In addition, there is only a very small number of accredited verifiers available (presently under 20 worldwide) to verify annual emissions and tonne/kilometre reports. Those airlines that may have left it rather late to appoint an accredited emissions verifier may also struggle to submit their annual emission and TK reports by the 31 March the following year, which could exclude them from obtaining free allowances.
What financial issues does the ETS present?
There is an operational cost to ETS compliance as well as the cost of purchasing any additional credits required over and above the free allowance allocation. However, such costs are insignificant compared to the cost of non-compliance.
EU ETS allowances, known as EUAs, are presently trading at around EUR17. Aviation EUAs will not be fully tradable or "fungible" with general EUAs. Aircraft operators will be able to buy general EUAs from say a steel mill or power plant but will not be allowed to sell aviation allowances to non-aviation emitters. Aviation allowances will therefore only be able to be traded between aircraft operators.
Carbon market analysts predict that aviation EUAs will initially trade slightly lower than general EUAs. Needless to say that being allocated 82% of these allowances for free will provide a huge competitor trading advantage compared to those aircraft operators that may not have either applied or qualify for free allowances. Failure to provide a verified annual tonne/kilometre report by 31 March each year will disqualify an aircraft operator from obtaining free allowances.
The real financial exposure however is the cost of civil penalties imposed by the EU in the event of default under the EU ETS. A default constitutes not submitting sufficient allowances by 30 April each year (commencing 2013) for the previous year’s trading period or failure to provide a verified annual emissions report by 31 March each year (commencing 2012).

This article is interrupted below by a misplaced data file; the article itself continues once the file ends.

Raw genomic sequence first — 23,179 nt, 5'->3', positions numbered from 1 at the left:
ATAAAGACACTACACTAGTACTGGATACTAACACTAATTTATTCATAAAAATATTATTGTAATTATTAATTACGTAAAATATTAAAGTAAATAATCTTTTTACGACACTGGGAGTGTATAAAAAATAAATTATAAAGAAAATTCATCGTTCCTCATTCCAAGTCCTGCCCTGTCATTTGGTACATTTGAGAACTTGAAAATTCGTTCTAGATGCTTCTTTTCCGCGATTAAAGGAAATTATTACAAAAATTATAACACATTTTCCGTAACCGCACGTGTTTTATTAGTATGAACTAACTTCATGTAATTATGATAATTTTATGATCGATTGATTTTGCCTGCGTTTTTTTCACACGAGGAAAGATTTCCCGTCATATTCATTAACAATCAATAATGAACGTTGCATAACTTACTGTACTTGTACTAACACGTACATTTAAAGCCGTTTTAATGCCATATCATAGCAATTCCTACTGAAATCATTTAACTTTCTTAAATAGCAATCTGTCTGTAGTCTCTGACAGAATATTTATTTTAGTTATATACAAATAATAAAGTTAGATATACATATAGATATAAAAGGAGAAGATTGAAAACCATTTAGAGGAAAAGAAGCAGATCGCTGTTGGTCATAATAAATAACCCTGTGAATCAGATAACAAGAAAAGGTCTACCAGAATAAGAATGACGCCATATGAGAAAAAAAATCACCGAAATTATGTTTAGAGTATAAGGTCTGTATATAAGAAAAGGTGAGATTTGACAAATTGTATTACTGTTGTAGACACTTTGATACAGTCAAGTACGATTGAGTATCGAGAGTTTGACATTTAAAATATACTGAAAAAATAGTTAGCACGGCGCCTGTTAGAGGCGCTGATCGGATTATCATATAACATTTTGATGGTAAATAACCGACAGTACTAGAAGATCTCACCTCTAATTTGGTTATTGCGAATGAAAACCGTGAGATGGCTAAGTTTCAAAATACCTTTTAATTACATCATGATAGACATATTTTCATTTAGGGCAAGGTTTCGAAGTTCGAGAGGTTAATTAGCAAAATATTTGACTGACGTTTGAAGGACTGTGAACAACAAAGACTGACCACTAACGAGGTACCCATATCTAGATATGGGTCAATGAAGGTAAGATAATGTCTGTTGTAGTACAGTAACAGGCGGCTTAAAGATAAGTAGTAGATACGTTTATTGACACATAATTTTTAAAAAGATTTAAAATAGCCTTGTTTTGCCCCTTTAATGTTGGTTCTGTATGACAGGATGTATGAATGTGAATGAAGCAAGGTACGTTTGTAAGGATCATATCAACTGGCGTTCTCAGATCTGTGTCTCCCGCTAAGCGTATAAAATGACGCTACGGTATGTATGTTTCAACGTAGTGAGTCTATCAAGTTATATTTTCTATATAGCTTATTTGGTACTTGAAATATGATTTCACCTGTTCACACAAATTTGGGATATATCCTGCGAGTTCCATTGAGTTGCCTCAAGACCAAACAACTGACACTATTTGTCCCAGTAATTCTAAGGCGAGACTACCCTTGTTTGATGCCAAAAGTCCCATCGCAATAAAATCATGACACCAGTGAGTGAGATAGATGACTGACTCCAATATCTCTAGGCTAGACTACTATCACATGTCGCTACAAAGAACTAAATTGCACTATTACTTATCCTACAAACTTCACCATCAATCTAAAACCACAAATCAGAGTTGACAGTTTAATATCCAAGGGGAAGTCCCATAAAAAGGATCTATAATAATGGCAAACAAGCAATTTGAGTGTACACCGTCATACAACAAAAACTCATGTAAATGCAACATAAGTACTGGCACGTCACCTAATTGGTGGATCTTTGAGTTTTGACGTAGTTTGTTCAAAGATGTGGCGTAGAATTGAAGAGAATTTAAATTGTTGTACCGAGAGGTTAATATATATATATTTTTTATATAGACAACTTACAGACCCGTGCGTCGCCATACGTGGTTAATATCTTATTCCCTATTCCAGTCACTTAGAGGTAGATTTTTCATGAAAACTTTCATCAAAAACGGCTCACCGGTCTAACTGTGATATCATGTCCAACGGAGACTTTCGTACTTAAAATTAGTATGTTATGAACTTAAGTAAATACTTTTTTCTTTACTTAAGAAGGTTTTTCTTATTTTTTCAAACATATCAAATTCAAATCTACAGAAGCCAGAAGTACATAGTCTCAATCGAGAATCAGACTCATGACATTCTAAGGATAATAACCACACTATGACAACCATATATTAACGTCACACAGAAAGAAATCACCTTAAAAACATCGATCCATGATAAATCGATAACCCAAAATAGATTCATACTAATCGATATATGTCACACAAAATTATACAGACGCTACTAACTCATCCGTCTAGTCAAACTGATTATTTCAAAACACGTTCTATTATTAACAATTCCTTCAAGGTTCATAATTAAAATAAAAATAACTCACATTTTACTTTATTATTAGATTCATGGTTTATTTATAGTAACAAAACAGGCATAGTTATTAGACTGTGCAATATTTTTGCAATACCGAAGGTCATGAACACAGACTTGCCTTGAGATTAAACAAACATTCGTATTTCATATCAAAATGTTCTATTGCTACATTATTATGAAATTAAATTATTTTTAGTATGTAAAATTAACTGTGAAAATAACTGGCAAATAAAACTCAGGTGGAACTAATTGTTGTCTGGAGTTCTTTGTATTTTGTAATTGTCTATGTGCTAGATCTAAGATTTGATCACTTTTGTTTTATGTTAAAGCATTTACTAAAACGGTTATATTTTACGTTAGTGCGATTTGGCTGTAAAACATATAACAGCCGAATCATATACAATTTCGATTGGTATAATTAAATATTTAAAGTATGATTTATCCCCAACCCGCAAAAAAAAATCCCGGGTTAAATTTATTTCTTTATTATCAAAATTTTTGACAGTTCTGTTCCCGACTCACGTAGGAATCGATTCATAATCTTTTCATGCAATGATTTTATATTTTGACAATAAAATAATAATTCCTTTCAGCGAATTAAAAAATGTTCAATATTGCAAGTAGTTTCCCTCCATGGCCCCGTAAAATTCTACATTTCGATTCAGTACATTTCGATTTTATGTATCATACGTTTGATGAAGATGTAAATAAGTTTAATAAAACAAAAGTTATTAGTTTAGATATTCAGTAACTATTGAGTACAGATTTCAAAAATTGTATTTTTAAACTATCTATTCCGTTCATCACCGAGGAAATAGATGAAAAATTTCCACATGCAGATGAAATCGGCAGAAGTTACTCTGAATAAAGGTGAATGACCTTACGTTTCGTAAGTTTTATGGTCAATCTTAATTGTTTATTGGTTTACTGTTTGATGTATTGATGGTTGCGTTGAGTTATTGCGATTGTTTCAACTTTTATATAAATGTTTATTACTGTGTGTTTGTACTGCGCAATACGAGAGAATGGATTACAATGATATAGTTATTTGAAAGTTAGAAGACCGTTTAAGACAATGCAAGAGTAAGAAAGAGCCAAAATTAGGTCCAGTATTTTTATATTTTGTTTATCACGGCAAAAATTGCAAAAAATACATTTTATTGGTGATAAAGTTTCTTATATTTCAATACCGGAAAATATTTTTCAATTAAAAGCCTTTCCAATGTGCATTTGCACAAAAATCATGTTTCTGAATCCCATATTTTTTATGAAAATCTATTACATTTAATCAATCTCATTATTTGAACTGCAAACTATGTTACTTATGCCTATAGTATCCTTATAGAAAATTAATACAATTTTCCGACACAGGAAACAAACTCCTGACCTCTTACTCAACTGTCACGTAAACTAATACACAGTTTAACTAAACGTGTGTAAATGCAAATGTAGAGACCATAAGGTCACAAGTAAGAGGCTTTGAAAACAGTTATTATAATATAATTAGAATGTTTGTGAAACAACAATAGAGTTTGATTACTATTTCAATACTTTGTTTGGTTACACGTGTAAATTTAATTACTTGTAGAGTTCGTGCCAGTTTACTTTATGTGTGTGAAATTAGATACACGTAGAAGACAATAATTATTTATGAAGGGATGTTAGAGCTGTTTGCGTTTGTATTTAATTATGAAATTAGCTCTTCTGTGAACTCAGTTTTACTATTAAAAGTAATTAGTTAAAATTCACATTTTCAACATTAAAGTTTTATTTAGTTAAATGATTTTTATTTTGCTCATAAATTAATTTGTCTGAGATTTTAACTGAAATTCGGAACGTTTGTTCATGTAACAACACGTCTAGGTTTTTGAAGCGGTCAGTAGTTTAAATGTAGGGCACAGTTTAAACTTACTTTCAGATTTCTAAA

There is a statutory civil penalty in the event of a default under the EU ETS of EUR100 per tonne plus the cost of surrendering the allowances that should have been submitted for the previous year’s emissions trading period.
An aircraft operator ETS default is likely to equate to the operator’s annual fuel bill or to put it in simple terms, put them out of business. We have calculated that the cost of civil penalties and replacement EUAs would equate to approximately USD6,000,000 per aircraft for an A320/B737 class aircraft or a staggering USD25,000,000 per aircraft for an A330/B777 class aircraft. Therefore a default under the EU ETS would almost certainly lead to bankruptcy and the risk of the operator’s aircraft being impounded, sold or repossessed.
How will the ETS affect airline credit risk assessment?
The EU ETS is likely to require a paradigm shift by aircraft financiers and lessors in their airline credit risk assessment and risk management procedures. For many existing aircraft finance and leasing transactions EU ETS non-compliance will not have been included as a specific event of default. Therefore obtaining EU ETS compliance information from aircraft operators may be extremely difficult. It is possible if not probable that an aircraft lessor may only become aware of an EU ETS default after the event and may be required to lift any EU lien imposed on its aircraft in order to repossess it.